2 Comments

The Standard Electric Time Company.

Originally posted on my Google+ stream.

Standard Electric Clock

Today I added a new clock to my master-slave clock collection in the house. This one is from 1940. All of the clocks in the collection were made by The Standard Electric Time Company. The are minute impulse clocks, so the make that click-click sound once a minute that was common in American schools in the 20th century. They run on 24VDC and are controlled by a relay board connected to a Pentium II 233Mhz running Debian Linux. The program used to advanced the clocks was written in BASIC by me a couple of years ago and compiled using FreeBASIC. Uptime on the server right now is 340 days.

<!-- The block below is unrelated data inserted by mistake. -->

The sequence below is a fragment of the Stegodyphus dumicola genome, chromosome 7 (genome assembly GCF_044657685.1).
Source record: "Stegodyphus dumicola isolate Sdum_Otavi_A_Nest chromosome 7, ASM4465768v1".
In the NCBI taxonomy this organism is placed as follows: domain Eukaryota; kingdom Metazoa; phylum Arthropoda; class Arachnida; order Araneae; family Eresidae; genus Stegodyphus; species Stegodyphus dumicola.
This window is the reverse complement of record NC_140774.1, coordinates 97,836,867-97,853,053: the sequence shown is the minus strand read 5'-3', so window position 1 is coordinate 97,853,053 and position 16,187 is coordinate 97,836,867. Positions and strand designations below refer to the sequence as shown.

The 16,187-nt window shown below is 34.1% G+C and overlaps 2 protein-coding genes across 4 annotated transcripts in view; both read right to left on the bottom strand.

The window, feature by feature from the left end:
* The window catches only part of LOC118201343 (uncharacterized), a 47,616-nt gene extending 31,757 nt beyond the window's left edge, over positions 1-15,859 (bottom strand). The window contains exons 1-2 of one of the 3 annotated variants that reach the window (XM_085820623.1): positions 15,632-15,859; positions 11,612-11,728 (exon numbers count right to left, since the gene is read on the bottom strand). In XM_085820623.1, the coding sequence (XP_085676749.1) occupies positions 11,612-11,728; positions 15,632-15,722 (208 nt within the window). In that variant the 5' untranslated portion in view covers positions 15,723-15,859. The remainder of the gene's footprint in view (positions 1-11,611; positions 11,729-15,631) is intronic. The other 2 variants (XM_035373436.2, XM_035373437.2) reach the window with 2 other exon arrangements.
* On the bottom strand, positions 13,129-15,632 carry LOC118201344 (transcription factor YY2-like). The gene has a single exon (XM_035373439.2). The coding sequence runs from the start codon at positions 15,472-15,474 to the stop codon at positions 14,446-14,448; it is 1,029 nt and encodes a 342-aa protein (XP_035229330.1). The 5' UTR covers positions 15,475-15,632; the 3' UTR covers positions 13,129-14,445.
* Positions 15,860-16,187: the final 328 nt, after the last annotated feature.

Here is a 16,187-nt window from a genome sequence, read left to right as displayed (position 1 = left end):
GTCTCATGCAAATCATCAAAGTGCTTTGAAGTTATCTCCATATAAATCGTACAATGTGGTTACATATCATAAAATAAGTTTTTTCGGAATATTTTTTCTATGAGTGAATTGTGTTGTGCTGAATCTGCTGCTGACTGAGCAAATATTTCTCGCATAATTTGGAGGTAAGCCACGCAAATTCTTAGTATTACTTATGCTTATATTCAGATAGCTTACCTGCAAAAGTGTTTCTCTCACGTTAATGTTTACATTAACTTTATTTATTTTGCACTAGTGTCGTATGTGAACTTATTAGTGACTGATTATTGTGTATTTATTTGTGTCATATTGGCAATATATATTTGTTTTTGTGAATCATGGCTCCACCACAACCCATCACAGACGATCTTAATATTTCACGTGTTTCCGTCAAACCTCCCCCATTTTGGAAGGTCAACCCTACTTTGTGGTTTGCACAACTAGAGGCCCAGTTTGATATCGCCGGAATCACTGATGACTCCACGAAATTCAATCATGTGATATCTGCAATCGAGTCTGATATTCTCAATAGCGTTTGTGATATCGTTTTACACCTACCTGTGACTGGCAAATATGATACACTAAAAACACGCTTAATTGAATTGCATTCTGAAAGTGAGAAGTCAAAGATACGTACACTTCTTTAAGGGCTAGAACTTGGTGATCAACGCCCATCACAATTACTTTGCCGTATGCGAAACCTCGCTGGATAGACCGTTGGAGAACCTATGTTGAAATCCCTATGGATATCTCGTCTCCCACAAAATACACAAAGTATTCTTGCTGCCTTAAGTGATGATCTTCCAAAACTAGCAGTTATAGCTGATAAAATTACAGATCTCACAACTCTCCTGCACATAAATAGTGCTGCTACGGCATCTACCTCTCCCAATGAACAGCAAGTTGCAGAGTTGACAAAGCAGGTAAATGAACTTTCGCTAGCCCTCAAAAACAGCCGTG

This particular clock hangs on the wall in my office, replacing a bigger version of one from the same era. It is a smaller, 9-inch model, which would usually found in small offices scattered through a school. Most classrooms had a 12-inch clock hanging on the wall. Gymnasiums, auditoriums, cafeterias, etc tended to have the 15-inch version.

I started collecting these clocks in the mid 1990s. I became fascinated with these clocks on my first day of kindergarten back in 1973.

2 Comments

  1. I wondered why clocks in school always made that *chuk* sound every time they moved. Especially since none of the clocks in my house did that. And now I know!

    This is the first time I’ve consciously realized you’re roughly five years older than me. You started kindergarten the year I was born. For some reason, I thought we were the same age. Weirdness.

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